I will not be so blunt as to repeat all the exact words here.  Suffice it to say that, among other choice and quite accurate vocabulary, you often hear active verbs like splash, plop, squirt, and splat as the kids describe what they see.  Further, each "event" is a new cause for nearly insurmountable excitement.  If enough cows come to the party, there is sufficient entertainment to last the kids the better part of an hour.  It seems there is always some splashing or plopping going on somewhere.  Added to this is the fact that the calves have to eat, and that evokes a whole new set of words, along with some rather unflattering comparisons to the kids' mother and their baby sister.  For the purpose of family tranquillity, Pa-pa and I have made a pact: what is said in the pasture stays in the pasture.

Hopefully, today's Gator tour was only the first of many to follow as spring warms its way into summer, and summer mellows into fall.  The fact that both kids have enriched their vocabularies over the winter makes these trips all the more fun to anticipate.  Meanwhile, I will smile to myself every time we sing the cow verse of "Old MacDonald."  As for Sooby and Pooh, they will grow up knowing things many of their little friends may never learn about the secret life of cows.

Wednesday, May 4, 2011

The Diagnosis

The doctor cupped his chin between his thumb and forefinger and peered intently at me over the top of his reading glasses.  "Now," he said, "tell me about your symptoms."

"I don't seem to hear well at times," I said, "and other times, I seem to hear things even when my surroundings are relatively quiet."  He looked puzzled as he scrawled a few notes on my open chart.

"How long has this been going on?"

"About a week."

"Go on," he prodded with a solemn nod that I interpreted as genuine concern.  "What else?"

"My back is killing me," I acknowledged, "and I have been getting a lot less sleep than usual.  The fatigue is unbelievable."

"Hmmm," he mused, exhibiting what I thought might be a faint glimmer of recognition.  "And how is your frame of mind?  Are you going through any type of identity crisis?  Low self-esteem, perhaps?"

"Well," I admitted barely above a whisper, "I keep thinking that I might be the witch in Hansel and Gretel, the stepmother in Cinderella, or the wicked queen in Snow White.  Frankly, Doctor, sometimes I don't know who I am--but I always seem to be a bad guy.  I bounce back and forth between roles so often, I can barely keep track."  Finally, I mustered the courage to ask the question I dreaded most:  "Do you think I could be schizophrenic?"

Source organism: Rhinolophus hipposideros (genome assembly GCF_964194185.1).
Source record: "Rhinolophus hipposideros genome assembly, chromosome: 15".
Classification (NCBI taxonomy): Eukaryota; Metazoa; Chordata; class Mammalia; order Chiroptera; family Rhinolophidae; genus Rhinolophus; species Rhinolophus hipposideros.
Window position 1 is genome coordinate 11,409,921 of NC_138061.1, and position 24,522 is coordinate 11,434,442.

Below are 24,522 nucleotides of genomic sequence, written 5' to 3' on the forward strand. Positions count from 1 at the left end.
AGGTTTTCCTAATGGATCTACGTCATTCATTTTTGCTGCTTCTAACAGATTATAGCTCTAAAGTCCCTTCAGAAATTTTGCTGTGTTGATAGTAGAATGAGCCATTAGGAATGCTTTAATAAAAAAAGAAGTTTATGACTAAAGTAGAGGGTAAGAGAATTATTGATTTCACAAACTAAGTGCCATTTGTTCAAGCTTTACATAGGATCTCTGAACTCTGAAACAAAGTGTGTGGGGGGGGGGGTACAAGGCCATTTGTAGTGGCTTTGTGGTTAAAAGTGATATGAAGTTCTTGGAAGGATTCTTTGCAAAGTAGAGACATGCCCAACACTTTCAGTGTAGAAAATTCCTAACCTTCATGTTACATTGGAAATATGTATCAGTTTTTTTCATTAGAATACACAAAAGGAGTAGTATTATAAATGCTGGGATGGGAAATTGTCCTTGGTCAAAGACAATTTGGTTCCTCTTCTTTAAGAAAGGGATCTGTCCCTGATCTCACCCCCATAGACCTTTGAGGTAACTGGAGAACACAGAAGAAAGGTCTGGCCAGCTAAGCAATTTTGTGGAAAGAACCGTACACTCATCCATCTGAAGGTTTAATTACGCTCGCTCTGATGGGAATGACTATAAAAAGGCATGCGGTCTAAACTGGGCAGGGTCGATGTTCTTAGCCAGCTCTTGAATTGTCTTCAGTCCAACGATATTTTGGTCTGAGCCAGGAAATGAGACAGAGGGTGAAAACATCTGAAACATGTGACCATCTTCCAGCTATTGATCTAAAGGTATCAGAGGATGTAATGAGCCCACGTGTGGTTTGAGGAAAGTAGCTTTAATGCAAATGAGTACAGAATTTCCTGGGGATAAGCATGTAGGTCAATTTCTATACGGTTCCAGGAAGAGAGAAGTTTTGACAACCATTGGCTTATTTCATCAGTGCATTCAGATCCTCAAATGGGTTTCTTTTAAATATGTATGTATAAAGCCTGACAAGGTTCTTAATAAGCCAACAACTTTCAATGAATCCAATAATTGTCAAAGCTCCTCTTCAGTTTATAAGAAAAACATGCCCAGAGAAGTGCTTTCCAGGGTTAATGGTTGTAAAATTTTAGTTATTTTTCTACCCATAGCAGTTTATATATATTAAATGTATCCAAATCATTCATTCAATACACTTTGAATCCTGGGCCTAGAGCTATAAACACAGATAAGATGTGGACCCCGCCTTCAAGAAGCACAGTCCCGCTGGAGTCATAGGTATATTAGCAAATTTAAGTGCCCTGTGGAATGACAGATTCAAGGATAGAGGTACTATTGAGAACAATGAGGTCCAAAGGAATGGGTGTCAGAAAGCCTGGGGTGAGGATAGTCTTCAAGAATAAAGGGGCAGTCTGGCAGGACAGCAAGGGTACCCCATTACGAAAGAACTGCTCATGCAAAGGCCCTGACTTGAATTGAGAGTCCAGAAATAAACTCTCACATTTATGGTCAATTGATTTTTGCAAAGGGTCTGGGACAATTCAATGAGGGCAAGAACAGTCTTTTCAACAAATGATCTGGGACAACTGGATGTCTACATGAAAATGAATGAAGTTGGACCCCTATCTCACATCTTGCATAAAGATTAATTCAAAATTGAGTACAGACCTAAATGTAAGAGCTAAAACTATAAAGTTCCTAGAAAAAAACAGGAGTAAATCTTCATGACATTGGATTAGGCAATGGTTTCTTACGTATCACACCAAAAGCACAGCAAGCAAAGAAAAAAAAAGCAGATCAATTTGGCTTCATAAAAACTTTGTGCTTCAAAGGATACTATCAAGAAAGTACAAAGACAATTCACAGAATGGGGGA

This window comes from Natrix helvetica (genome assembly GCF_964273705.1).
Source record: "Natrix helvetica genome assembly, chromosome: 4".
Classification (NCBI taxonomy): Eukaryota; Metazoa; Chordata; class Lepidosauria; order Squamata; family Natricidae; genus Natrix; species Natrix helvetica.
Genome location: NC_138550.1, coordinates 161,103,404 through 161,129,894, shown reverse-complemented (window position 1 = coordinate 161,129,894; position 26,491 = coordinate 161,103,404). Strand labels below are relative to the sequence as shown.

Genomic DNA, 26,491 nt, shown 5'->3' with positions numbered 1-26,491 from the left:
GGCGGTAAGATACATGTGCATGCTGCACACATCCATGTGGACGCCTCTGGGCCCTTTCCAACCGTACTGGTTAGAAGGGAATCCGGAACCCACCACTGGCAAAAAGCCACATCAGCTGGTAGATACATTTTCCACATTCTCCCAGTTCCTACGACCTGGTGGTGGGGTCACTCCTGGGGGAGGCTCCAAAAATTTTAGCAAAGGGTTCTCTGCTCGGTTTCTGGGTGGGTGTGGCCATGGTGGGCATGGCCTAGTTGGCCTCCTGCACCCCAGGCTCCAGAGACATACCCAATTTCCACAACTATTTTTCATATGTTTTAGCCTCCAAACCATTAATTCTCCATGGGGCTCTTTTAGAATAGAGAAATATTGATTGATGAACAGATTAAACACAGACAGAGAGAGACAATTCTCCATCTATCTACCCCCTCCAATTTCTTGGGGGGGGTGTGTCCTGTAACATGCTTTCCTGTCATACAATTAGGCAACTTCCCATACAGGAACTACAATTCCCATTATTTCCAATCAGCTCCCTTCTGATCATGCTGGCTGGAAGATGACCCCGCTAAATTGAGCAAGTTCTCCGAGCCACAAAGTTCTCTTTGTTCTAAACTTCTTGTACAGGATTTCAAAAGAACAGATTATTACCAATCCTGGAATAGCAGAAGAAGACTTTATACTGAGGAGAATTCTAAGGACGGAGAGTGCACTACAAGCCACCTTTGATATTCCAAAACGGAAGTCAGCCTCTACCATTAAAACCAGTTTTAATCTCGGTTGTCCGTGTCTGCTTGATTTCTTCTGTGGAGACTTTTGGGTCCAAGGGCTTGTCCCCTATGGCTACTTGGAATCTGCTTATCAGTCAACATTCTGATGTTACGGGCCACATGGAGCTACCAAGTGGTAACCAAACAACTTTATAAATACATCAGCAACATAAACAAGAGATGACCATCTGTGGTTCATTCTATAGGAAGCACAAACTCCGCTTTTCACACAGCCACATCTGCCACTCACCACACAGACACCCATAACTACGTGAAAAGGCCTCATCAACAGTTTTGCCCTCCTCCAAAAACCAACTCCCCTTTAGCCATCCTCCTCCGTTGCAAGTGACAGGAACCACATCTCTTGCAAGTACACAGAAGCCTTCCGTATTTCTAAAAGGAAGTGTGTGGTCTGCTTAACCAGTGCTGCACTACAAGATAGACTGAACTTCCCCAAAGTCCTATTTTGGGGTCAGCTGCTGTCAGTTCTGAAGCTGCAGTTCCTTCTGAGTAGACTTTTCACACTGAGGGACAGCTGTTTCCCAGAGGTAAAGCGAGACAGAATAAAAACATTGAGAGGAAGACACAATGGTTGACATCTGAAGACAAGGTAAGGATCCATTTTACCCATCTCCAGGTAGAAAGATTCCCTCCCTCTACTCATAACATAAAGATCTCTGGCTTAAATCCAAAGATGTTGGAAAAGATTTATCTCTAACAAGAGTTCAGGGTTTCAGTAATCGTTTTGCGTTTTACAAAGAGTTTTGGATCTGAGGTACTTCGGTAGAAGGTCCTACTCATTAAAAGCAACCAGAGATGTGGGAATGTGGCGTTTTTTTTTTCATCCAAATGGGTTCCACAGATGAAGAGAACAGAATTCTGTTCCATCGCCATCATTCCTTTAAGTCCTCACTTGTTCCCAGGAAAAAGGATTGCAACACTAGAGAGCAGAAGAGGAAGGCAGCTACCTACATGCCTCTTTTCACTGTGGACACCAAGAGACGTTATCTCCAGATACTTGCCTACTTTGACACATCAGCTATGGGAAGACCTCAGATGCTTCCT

The doctor closed my chart and laid his pen aside.  I thought I saw a flicker of amusement in his eyes.  Then, he asked the definitive question: "What was happening in your life when these symptoms first presented?"

"Well, the grandkids had just arrived and--"

At this point, the doctor assumed a look of absolutely victorious superiority.  I could see that, in his mind at least, he was licking a forefinger and putting an imaginary mark on some score card hanging invisibly in the air between the two of us.

"Your hearing condition," he began, "is something we call BPTE--battery-powered toy ear.  It occurs most often in patients who have listened to a number of children's talking, singing, buzzing, ringing toys for a period of several consecutive days."

I looked at him in disbelief.  "And my back?"

"Have you been posing as a horsie?" he asked rather sternly.  "Or dispensing any piggy-back rides?" ( I hung my head in guilt at the relentless barrage of questions.)  "And as for your sleeping, have any children under four been crawling into bed with you early in the morning?"  I knew then that I was busted.  I held out my wrists for the handcuffs. 

"What is the treatment for this condition, Doctor?"

"Well," he began, drawing a deep breath and shooting me that no-nonsense look.  "In your case, I am not optimistic that a cure is possible.  You are too far gone."

"Is there any chance I will ever feel better?"

"Yes," he answered, turning to leave the exam room.  "You should experience a real improvement in your mood and energy level in about three days.  About that time, all your aches and pains should miraculously dissipate."

"How do you know that?" I asked.

"Because," he said, casting a smug look in my direction.  "Isn't that when you said the kids are coming back?"